Molcon v. Betti et al, No. 4:2018cv00596 - Document 21 (M.D. Pa. 2018)

Court Description: MEMORANDUM OPINION (Order to follow as separate docket entry) re 12 MOTION TO DISMISS FOR FAILURE TO STATE A CLAIM filed by Medical Department Signed by Honorable Matthew W. Brann on 12/26/18. (lg)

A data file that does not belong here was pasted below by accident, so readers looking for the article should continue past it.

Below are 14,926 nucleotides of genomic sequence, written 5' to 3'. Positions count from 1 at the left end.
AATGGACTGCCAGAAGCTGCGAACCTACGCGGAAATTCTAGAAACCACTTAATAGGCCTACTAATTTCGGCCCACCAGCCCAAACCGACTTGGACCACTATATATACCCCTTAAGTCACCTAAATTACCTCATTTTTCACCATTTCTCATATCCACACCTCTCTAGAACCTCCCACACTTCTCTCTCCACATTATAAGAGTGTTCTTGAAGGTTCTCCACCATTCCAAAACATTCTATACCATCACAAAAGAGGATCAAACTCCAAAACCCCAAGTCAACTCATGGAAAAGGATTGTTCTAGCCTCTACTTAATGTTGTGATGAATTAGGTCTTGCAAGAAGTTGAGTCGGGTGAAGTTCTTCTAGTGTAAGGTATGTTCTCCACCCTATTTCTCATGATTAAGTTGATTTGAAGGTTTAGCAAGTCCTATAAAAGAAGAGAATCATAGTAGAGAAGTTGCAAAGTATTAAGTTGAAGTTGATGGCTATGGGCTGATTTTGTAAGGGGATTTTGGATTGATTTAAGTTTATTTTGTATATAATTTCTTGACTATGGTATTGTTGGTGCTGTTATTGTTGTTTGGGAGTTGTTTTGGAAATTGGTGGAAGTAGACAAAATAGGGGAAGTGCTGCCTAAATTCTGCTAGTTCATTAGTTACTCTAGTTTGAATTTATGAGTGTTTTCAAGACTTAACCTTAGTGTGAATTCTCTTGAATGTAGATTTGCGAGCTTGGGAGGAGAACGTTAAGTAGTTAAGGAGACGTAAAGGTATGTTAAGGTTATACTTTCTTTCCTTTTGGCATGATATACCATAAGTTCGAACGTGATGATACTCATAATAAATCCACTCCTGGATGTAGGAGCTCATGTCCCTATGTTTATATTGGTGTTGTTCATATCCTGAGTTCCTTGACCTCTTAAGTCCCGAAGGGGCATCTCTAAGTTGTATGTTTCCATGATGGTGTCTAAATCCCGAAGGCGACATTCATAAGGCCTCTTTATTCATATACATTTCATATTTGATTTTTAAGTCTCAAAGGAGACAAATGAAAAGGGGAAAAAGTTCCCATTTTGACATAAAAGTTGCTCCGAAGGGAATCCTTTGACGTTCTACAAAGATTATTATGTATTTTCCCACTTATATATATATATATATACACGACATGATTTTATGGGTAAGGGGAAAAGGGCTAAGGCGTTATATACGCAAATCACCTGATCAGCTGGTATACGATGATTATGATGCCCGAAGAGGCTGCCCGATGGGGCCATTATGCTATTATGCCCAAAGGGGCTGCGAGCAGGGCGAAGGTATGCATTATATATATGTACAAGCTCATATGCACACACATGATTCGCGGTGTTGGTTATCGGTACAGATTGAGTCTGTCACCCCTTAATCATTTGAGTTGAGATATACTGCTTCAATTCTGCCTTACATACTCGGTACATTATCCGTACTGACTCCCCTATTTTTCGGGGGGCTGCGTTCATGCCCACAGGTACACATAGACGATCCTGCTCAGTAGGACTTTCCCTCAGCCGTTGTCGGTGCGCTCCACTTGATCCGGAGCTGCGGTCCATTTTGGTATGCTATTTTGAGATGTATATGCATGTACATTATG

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Molcon v. Betti et al Doc. 21 IN THE UNITED STATES DISTRICT COURT FOR THE MIDDLE DISTRICT OF PENNSYLVANIA MICHAEL MOLCON, : : : : : : : : : Plaintiff, v. TIM BETTI, et al., Defendants. No. 4:18-CV-596 (Judge Brann) MEMORANDUM OPINION DECEMBER 26, 2018 I. BACKGROUND Michael Molcon, an inmate presently confined at the State Correctional Institution, Benner Township, Pennsylvania (SCI-Benner Twp.) filed this pro se civil rights action. Named as Defendants are Warden Tim Betti and the Medical Department of the Lackawanna County Prison, Scranton, Pennsylvania. Service of the Complaint was previously ordered. Molcon alleges that while previously confined at the Lackawanna County Prison, he fell out of bed on November 15, 2016 and injured his back. Molcon adds that he also fell and injured his ribs on November 2, 2016. The Complaint further indicates that Plaintiff required treatment for a rash, three loose teeth, and blood in his urine. According to Molcon, the medical staff displayed deliberate -1- indifferent to those needs and provided him with negligent care. Presently pending is a motion to dismiss filed by Defendant Medical Department. See Doc. 12. In response, Plaintiff has filed a motion to “uphold the motion for dismissal of the Plaintiff’s complaint against the Medical Department.” Doc. 16, ¶ IV. II. DISCUSSION The Moving Defendant asserts that a viable civil rights claim is not set forth against the Medical Department. Second, it is argued that any state law negligence claim is precluded from consideration because Molcon failed to file the required certificate of merit. A. Standard of Review Federal Rule of Civil Procedure 12(b)(6) provides for the dismissal of complaints that fail to state a claim upon which relief can be granted. A court when ruling on a motion to dismiss under Rule 12(b)(6), must “accept as true all factual allegations in the complaint and all reasonable inferences that can be drawn therefrom, and view them in the light most favorable to the plaintiff.” Kanter v. Barella, 489 F.3d 170, 177 (3d Cir. 2007)(quoting Evancho v. Fisher, 423 F.3d 347, 350 (3d Cir. 2005)). -2- In order to demonstrate a plausible right to relief, a plaintiff must present facts that, if true, would show that he or she is entitled to relief. See Fed. R. Civ. P. 8(a), see also, Bell Atl. Corp. v. Twombly, 550 U.S. 544, 555 (2007). This provision requires a plaintiff to present “enough facts to raise a reasonable expectation that discovery will reveal evidence of” the necessary elements of his cause of action. Id. at 556. A complaint must contain “more than an unadorned, the-defendant-unlawfully-harmed-me accusation.” Ashcroft v. Iqbal, 556 U.S. 662, 678 (2009). “Threadbare recitals of the elements of a cause of action, supported by mere conclusory statements do not suffice.” Id. A plaintiff’s legal conclusions must be supported by factual allegations and the complaint must state a plausible claim for relief. See id. at 679. “Factual allegations must be enough to raise a right to relief above the speculative level, on the assumption that all the allegations in the complaint are true (even if doubtful in fact).” Twombly, 550 U.S. at 555. A court considering a motion to dismiss must determine whether the complaint “contain[s] either direct or inferential allegations respecting all the material elements necessary to sustain recovery under some viable legal theory.” Id. at 562; see also Phillips v. County of Allegheny, 515 F.3d 224, 234 (3d Cir. 2008)(in order to survive a motion to dismiss, a plaintiff must allege in his complaint “enough facts to raise a reasonable expectation that discovery will reveal evidence of the necessary element[s]” of a -3- particular cause of action). I acknowledge that pro se pleadings are to be construed liberally. See Haines v. Kerner, 404 U.S. 519, 520 (1972). B. Medical Department The Complaint generally avers only that “Medical is responsible for ignoring my needs for medical attention.” Doc. 1, p. 3. The motion to dismiss asserts that Plaintiff has failed to adequately allege that he had a serious medical need. It is noted that Plaintiff’s response to the motion to dismiss indicates that he concurs in the entry of dismissal in favor of Defendant Medical Department. A plaintiff, in order to state an actionable civil rights claim, must plead two essential elements: (1) that the conduct complained of was committed by a person acting under color of law, and (2) that said conduct deprived the plaintiff of a right, privilege, or immunity secured by the Constitution or laws of the United States. Groman v. Township of Manalapan, 47 F.3d 628, 638 (3d Cir. 1995); Shaw by Strain v. Strackhouse, 920 F.2d 1135, 1141-42 (3d Cir. 1990). Courts have repeatedly recognized that a prison or correctional facility is not a person for purposes of civil rights liability. See Fischer v. Cahill, 474 F.2d 991, 992 (3d Cir. 1973); Philogene v. Adams County Prison, Civ. No. 97-0043, slip op. at p. 4 (M.D. Pa. Jan. 30, 1997) (Rambo, C.J.); Sponsler v. Berks County Prison, Civ. A. 95-1136, 1995 WL 92370, at *1 (E.D. Pa. Feb. 28, 1995). -4- Our Court of Appeals in Fischer also recognized that a prison’s medical department may not be sued under § 1983 since it is not a person. See Fischer 474 F.2d at 992; see also Stanley v. Delaware Co. Medical Dept., 1991 WL 29928 *1 (E.D. Pa. Feb. 27, 1991)(prison medical department clearly not a person for purposes of § 1983). I note that there is no claim by Plaintiff that his constitutional rights were violated as the result of any policy, custom or practice of the Lackawanna County Prison. See Monell v. Department of Social Servs., 436 U.S. 658, 690-91 (1978). The Lackawanna County Prison Medical Department is clearly not a person and therefore not subject to civil rights liability. See Thompkins v. Doe, No. 993941, slip op. at 3 (3d Cir. March 16, 2000). C. Certificate of Merit The Moving Defendant further contends that to the extent that Plaintiff is attempting to pursue a pendent state law negligence claim, entry of dismissal is also appropriate because the required certificate of merit was not filed. In order to present a prima facie case of medical malpractice/negligence under Pennsylvania state law, a plaintiff has the burden of presenting expert testimony by an appropriate licensed professional who can testify to a reasonable degree of medical certainty that the actions or omissions of the defendant deviated from acceptable medical standards, and that said deviation constituted a substantial -5- factor in causing the Plaintiff’s injury. See Simpson v. Bureau of Prisons, 2005 WL 2387631 *5 (M.D. Pa. Sept. 28, 2005)(Vanaskie, C.J.). The only exception to this rule is where the matter “is so simple and the lack of skill or want of care is so obvious as to be within the range of ordinary experience and comprehension of even nonprofessional persons.” Berman v. United States, 205 F. Supp.2d 362, 264 (M.D. Pa. 2002) (citing Brannan v. Lankenau Hospital, 490 Pa. 588 (1980). However, the instances when expert opinions may be unnecessary are rare. See Simpson, 2005 WL *6; Arrington v. Inch, 2006 WL 860961 *7 (M.D. Pa. March 30, 2006) (Conner, J.). Pennsylvania Rule of Civil Procedure 1042.3 requires a person who brings a claim of medical malpractice/negligence to file an appropriate certificate of merit. A Rule 1042.3 certificate must certify that either: (1) an appropriate licensed professional has supplied a written statement that there exists a reasonable probability that the conduct which is the subject of the complaint fell outside acceptable professional standards and was a cause in bringing about the harm; (2) the claim of deviation by defendant from an acceptable professional standard is based solely upon allegations that other licensed professionals for whom defendant is responsible deviated from an acceptable professional standard; (3) expert testimony of an appropriate licensed professional is unnecessary. Additionally, a party seeking dismissal under Rule 1042.7 must under Rule 1042.6 serve the -6- opposing party with a notice of its intention to move for dismissal thirty (30) days prior to doing so. See Schmigel v. Uchal, 800 F.3d 113, 121-24 (3d Cir. 2015). A review of the docket does not show that the Moving Defendant served Plaintiff with a notice of intent to seek dismissal under Rule 1042.7. Consequently, this argument for dismissal will be denied as premature. III. CONCLUSION Pursuant to the above discussion, Defendant Medical Department’s unopposed motion to dismiss will be granted in part. Dismissal will be granted in favor of Defendant Medical Department with respect to the § 1983 portion of the Complaint. An appropriate Order follows. BY THE COURT: s/ Matthew W. Brann Matthew W. Brann United States District Judge -7-